WASHINGTON (HedgeWorld.com)–The chairman of the Securities and Exchange Commission told a subcommittee of the House of Representatives that he believed the SEC’s round table on hedge funds last week was a resounding investigatory success.
It was an “excellent example of how the SEC can operate as an effective regulator, by assembling a highly knowledgeable group of experts representing a variety of viewpoints to debate important issues,” according to William H. Donaldson’s prepared testimony, Thursday morning, to the capital markets subcommittee of the Financial Services Committee.
The subcommittee chair, Rep. Richard Baker (R-La.) said that the committee eagerly awaits the SEC report, which now is expected early this fall.
The SEC chairman stressed that the investigation continues, that the round table was only a part of it and that no conclusions have been reached. He said the reason an investigation is appropriate is due to the rapid growth in the hedge fund industry in recent years. Panelists at the round table estimated that over the last few years, there have been approximately US$25 billion a year in new assets invested in hedge funds.
If Mr. Donaldson’s remarks are a good sign of the way the wind is blowing within the SEC, it seems unlikely that the ongoing investigation will lead to new restrictions on short selling. Mr. Donaldson was reassuring on the subject, observing that the short selling, at least with regard to exchange traded stocks, is already subject to greater regulation than other trading strategies, and that “if short sellers make false statements about issuers for the purpose of lowering their stock prices, that conduct is actionable under the anti-fraud and anti-manipulation provisions of the federal securities laws.”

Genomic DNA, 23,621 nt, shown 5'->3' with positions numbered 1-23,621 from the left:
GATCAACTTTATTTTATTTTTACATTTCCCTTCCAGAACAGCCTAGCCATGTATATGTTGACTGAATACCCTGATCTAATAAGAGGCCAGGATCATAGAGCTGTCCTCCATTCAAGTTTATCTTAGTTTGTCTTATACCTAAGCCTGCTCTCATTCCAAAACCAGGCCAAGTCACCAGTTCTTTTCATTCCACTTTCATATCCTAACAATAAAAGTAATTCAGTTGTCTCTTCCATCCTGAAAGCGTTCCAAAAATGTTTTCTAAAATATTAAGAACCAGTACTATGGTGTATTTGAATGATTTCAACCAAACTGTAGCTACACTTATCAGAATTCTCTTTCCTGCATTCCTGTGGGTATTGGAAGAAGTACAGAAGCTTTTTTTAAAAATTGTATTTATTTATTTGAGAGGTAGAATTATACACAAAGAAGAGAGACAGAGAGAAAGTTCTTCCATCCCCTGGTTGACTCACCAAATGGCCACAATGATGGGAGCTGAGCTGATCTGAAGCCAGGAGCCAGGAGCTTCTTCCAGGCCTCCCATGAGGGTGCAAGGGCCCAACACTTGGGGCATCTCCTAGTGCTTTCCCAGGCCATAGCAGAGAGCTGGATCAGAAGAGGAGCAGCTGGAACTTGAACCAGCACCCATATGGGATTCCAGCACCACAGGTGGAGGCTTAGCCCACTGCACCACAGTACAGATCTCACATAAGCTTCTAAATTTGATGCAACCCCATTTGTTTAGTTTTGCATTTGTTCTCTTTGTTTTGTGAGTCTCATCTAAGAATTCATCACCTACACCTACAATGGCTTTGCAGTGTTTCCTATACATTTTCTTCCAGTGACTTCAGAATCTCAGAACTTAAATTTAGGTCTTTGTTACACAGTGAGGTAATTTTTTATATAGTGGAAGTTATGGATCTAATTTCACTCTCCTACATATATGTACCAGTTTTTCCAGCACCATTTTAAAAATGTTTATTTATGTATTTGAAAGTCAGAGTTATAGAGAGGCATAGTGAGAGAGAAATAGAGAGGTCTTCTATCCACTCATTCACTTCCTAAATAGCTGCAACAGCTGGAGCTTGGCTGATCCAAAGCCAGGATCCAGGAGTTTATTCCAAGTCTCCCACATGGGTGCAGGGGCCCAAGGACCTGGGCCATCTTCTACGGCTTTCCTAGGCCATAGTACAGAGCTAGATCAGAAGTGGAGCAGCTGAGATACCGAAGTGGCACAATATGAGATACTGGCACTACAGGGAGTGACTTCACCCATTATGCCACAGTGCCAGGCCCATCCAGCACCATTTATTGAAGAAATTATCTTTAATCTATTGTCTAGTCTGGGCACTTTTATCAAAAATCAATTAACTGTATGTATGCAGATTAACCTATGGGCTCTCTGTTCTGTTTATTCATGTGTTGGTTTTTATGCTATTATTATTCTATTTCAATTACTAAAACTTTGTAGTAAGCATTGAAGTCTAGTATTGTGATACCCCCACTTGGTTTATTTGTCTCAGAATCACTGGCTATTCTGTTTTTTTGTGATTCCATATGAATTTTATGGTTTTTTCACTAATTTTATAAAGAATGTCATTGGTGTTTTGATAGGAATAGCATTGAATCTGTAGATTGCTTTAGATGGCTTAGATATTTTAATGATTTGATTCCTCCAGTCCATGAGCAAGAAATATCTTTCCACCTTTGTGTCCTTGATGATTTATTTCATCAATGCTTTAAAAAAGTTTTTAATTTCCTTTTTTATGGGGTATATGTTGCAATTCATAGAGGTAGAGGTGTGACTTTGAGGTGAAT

He did express concern, though, about the fee structure of hedge funds. It aligns the interests of managers and investors, he said, on the upside but not on the downside. Furthermore, a single investment adviser sometimes manages both a hedge fund and a mutual fund, where the former offers the manager an opportunity to earn a performance fee that the latter does not. “Round table panelists generally agreed,” the chairman said, “that this situation does raise a conflict of interest that requires appropriate disclosure, allocation and other procedures on the part of the adviser.”